Am I really a Slave to My Bank/Lender?

What’s the first thing that comes to mind when someone mentions slavery? Do you think of a racially charged movie? Maybe you think historically of the injustice of owning a human being just because of their skin color or where they came from? Do you think of rich folks treating others like property? Or do you think of someone, anyone in some form of bondage?

In my opinion, slavery is still alive and well. You – Yes, you! are most likely enslaved. Maybe you don’t feel it, or perhaps you do sense it.

But if you have debt – you are a slave. Your debt is a huge, ugly burden that is dragging you down. Why not cut it loose?

Ralph Waldo Emerson said, “A man in debt is so far a slave.” A sobering reminder that slavery is far reaching and pervasive.”

Normal Everyday Slavery.

Debt. That four letter word that is so controversial and divisive. There are those who advocate some debt as good, and other types of debt as bad. When describing “good” debt, they mention mortgages, student loans (maybe), or business loans (“You have to spend money to make money – right?”).

But is this debt really “good”? Is there such a thing as “good” debt? – or is it all “bad”? Let’s unpack this question, but first . . .

Let me just throw this out there. When you take on a debt – any debt, are you free to do with your money what you want?

The answer is: of course not. You have to start to pay back your debt – with interest to the bank – immediately. In my opinion, that makes you a slave.

Think about that, You are in bondage to the lender or bank. And if it doesn’t sink in, say it with me, “My debt makes me a slave.” It’s sobering when you think about it.

There is one important distinction, unlike the slavery we’re more familiar with, you can be free at any time. You just have to pay your debt back first. Easier said than done, I know. But until you recognize your debt for what it is, you will never be free.

Do you enjoy being in bondage? No? Then why didn’t you pay in full upfront? Too much money? . . . Then maybe you can’t afford it?

“Good” Debt vs “Bad” Debt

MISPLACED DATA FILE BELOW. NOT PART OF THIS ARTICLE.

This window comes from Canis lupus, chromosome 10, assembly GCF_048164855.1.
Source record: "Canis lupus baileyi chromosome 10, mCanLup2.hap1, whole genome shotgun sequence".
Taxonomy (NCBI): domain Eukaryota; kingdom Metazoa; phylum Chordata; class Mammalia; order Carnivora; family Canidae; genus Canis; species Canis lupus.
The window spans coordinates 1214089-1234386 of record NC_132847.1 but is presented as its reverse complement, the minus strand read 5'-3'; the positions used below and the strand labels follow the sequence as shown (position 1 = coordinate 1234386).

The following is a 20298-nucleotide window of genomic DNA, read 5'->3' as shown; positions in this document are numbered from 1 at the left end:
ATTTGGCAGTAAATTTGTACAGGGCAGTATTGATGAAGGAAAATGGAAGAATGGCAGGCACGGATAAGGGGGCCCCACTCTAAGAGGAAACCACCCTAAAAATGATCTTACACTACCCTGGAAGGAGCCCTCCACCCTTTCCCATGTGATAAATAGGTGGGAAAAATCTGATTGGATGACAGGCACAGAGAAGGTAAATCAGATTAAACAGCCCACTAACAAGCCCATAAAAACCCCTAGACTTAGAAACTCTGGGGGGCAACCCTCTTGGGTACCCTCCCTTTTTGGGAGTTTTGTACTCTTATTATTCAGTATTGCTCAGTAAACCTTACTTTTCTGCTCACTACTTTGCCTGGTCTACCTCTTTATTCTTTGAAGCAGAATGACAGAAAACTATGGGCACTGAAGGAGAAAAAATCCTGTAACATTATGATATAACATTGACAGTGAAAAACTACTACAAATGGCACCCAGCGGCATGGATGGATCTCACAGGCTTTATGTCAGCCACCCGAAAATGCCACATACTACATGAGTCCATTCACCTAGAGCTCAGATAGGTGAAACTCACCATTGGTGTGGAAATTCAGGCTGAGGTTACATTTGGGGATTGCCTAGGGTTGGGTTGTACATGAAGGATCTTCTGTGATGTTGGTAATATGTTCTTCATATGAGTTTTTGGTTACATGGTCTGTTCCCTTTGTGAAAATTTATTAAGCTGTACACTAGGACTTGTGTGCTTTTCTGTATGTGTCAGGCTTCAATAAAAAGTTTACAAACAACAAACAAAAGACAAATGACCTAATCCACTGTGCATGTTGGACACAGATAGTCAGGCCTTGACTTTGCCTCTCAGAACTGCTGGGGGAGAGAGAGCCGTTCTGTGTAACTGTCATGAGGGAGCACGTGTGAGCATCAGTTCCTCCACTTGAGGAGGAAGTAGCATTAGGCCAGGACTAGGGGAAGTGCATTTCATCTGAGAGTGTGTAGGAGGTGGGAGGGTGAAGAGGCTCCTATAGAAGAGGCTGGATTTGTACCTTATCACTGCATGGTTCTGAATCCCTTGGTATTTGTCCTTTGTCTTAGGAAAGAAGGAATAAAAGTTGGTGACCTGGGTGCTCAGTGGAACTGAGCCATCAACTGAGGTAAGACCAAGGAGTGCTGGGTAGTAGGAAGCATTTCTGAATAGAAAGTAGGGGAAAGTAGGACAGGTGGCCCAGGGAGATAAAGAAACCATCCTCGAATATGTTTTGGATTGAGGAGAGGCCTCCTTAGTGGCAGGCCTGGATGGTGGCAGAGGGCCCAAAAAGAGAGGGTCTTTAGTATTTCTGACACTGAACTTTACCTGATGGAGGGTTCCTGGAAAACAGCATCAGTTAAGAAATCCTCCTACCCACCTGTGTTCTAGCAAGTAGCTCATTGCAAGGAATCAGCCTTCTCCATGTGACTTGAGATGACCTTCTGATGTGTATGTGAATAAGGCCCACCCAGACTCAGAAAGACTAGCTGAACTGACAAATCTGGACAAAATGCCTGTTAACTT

So, is there any “good” debt? NO!! Any and all of my debt makes me a slave, until the debt is paid in full. Do you want to be a slave to a bank?

I believe that ALL debt is bad. It’s just that some debt is worse than others. Then why is it so prevalent?

I’m sure that all of us have or had debt at one time. We justify it as a way to buy things we can’t afford – Now! The United States is an instant-gratification society – we want things now. We don’t want to wait until we can save the money to buy the things we think we deserve.

We don’t even want to wait a few weeks for our tax refund. You can get a loan – now – to be paid back with interest when your refund comes in. Really? Perhaps this is why we can never get ahead. We’re always borrowing from our future to pay for today.

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We know that credit card debt is ALWAYS BAD. Car loans are always BAD too – you pay more in the end for a depreciating item. Student loans are bankrupting millennials, and destroying their future. And finally, with a mortgage, you end paying double the initial purchase price – if you take the mortgage to full term.

Yes, I currently have a mortgage. And I have previously had student loans and car loans. Was I slave? – Yes! And my current debt makes me a slave? Did I hate it? – not at first. But once I realized that I was in bondage, and that so much of my money was tied up in debt payments, I certainly hated it then! I’m now working to get rid of the debt that I have left (mortgage).

But did you catch it? The key to getting out of debt. Just like my mindset was – most people don’t think they are in slavery. They see it as a way of life.

Let me repeat it: They see debt as a way of life. Like there is no other way.

Counter Argument – Necessary Expenses

You might counter with, “Well I have to buy food and pay my electric bills. I’m a slave to those things too.” No – you’re not – for two reasons.

man pulling heavy burden

First – Yes, you have to buy food. But you can buy it anywhere. You’re free to choose where you eat. No one forces you to only eat at McDonald’s, and only buy groceries from Aldi’s. The distinction is – You’re free to choose. If your lender sells your debt – you still have to pay to the new lender. You don’t get to choose.

Second – Your total payment equals the value of the item. When you pay your bills, you receive a service worth the money you pay. But when you buy items with debt, you also pay interest. . . which you know upfront.